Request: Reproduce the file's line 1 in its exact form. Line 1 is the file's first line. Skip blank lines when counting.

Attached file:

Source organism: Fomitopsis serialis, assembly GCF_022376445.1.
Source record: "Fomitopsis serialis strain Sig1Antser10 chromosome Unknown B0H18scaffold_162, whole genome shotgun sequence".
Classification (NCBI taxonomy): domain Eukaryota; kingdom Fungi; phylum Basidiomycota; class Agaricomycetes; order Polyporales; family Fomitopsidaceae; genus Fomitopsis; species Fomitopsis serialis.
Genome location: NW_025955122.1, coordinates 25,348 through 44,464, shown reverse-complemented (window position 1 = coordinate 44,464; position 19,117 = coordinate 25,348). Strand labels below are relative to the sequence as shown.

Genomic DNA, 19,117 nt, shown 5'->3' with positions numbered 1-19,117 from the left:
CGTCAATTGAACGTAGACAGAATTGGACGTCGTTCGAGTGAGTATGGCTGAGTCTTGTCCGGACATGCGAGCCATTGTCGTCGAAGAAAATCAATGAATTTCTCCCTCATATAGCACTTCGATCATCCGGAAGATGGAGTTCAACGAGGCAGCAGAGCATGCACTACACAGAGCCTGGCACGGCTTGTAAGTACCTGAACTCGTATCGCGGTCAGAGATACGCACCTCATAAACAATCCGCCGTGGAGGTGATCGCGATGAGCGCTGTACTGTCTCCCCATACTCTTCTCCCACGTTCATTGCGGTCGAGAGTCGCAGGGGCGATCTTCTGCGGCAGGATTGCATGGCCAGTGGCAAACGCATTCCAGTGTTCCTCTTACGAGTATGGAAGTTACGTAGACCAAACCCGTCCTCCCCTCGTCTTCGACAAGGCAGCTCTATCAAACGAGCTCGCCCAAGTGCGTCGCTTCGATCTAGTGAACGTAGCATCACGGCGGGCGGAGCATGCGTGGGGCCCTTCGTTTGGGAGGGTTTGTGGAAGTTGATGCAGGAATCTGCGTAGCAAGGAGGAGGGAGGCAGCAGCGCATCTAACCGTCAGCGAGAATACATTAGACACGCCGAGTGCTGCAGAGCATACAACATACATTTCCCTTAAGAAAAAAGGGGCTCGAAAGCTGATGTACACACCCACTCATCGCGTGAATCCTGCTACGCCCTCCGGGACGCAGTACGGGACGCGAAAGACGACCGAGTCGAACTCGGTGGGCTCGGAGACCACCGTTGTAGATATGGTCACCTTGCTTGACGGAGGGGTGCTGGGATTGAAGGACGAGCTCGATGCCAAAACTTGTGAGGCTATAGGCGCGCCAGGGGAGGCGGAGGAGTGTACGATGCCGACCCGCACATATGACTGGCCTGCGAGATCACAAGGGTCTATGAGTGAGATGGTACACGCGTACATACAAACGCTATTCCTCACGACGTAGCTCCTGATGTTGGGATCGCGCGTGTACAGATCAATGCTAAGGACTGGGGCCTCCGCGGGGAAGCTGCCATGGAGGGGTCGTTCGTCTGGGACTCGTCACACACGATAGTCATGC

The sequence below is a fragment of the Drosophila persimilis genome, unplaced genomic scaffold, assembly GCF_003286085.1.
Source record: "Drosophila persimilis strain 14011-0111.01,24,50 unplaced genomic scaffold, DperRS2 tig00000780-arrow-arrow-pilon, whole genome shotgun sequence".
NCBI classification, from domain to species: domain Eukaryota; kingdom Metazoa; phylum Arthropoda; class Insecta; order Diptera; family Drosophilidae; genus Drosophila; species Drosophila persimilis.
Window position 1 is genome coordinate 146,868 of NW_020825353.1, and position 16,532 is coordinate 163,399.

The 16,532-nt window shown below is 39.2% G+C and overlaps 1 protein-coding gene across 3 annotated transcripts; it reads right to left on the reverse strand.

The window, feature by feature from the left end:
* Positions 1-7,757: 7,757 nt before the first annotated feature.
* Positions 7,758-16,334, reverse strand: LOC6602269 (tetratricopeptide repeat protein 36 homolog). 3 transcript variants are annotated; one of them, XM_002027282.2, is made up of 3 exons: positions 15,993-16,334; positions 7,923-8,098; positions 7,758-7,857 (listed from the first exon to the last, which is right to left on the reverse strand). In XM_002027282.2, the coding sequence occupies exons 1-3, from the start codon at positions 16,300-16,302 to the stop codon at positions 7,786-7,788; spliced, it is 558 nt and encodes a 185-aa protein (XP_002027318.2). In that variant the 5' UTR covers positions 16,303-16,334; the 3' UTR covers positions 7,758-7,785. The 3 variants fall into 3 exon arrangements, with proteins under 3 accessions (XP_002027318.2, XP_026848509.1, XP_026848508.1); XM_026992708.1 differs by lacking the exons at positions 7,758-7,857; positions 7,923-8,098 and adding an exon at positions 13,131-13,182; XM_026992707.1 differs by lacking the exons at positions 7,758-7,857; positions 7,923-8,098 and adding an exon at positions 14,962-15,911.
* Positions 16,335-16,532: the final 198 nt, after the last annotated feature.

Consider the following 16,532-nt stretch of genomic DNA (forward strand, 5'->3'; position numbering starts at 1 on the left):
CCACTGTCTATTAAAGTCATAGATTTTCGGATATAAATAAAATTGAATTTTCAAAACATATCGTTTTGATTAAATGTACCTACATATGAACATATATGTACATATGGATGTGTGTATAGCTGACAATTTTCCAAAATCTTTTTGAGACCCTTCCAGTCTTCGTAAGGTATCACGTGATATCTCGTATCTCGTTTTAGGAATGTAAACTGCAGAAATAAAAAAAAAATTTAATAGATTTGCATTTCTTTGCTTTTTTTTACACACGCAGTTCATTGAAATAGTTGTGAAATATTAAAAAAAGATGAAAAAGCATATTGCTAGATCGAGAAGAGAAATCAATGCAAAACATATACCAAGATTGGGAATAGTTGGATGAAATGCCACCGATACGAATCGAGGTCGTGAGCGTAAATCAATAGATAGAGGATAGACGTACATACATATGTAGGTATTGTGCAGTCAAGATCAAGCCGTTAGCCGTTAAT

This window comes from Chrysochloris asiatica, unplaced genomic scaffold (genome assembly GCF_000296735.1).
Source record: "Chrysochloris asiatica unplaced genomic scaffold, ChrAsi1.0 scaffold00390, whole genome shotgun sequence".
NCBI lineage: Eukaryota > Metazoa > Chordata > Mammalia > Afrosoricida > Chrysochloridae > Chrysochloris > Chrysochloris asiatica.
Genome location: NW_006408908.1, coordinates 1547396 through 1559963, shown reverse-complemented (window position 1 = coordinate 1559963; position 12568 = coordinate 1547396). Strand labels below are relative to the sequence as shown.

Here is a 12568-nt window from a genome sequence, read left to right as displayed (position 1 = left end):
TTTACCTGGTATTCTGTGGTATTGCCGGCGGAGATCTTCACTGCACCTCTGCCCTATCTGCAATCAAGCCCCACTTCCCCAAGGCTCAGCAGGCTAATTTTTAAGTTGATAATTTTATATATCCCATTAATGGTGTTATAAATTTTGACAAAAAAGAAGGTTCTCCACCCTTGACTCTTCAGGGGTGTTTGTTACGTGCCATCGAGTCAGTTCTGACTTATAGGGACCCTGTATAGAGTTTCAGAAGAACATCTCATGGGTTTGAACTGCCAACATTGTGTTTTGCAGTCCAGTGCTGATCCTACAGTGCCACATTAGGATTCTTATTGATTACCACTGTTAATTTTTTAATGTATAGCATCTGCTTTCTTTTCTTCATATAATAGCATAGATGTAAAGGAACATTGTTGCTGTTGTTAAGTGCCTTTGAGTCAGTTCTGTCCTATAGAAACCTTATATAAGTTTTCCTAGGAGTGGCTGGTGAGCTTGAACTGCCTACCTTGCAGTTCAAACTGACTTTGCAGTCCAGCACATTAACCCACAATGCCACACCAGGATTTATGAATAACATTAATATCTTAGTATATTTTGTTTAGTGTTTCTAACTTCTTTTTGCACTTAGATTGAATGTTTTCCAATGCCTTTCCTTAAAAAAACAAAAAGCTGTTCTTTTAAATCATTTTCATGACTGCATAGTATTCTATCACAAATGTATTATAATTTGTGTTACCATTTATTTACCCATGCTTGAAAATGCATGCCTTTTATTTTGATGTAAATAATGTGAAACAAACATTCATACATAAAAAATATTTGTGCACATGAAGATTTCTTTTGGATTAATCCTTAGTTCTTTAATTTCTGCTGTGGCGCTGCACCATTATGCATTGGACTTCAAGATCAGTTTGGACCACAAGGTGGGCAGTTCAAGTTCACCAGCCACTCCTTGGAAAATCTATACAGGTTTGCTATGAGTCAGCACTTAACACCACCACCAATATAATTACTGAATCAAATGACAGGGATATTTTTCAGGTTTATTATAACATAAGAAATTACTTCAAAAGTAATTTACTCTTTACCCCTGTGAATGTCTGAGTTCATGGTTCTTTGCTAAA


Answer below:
Source organism: Fomitopsis serialis, assembly GCF_022376445.1.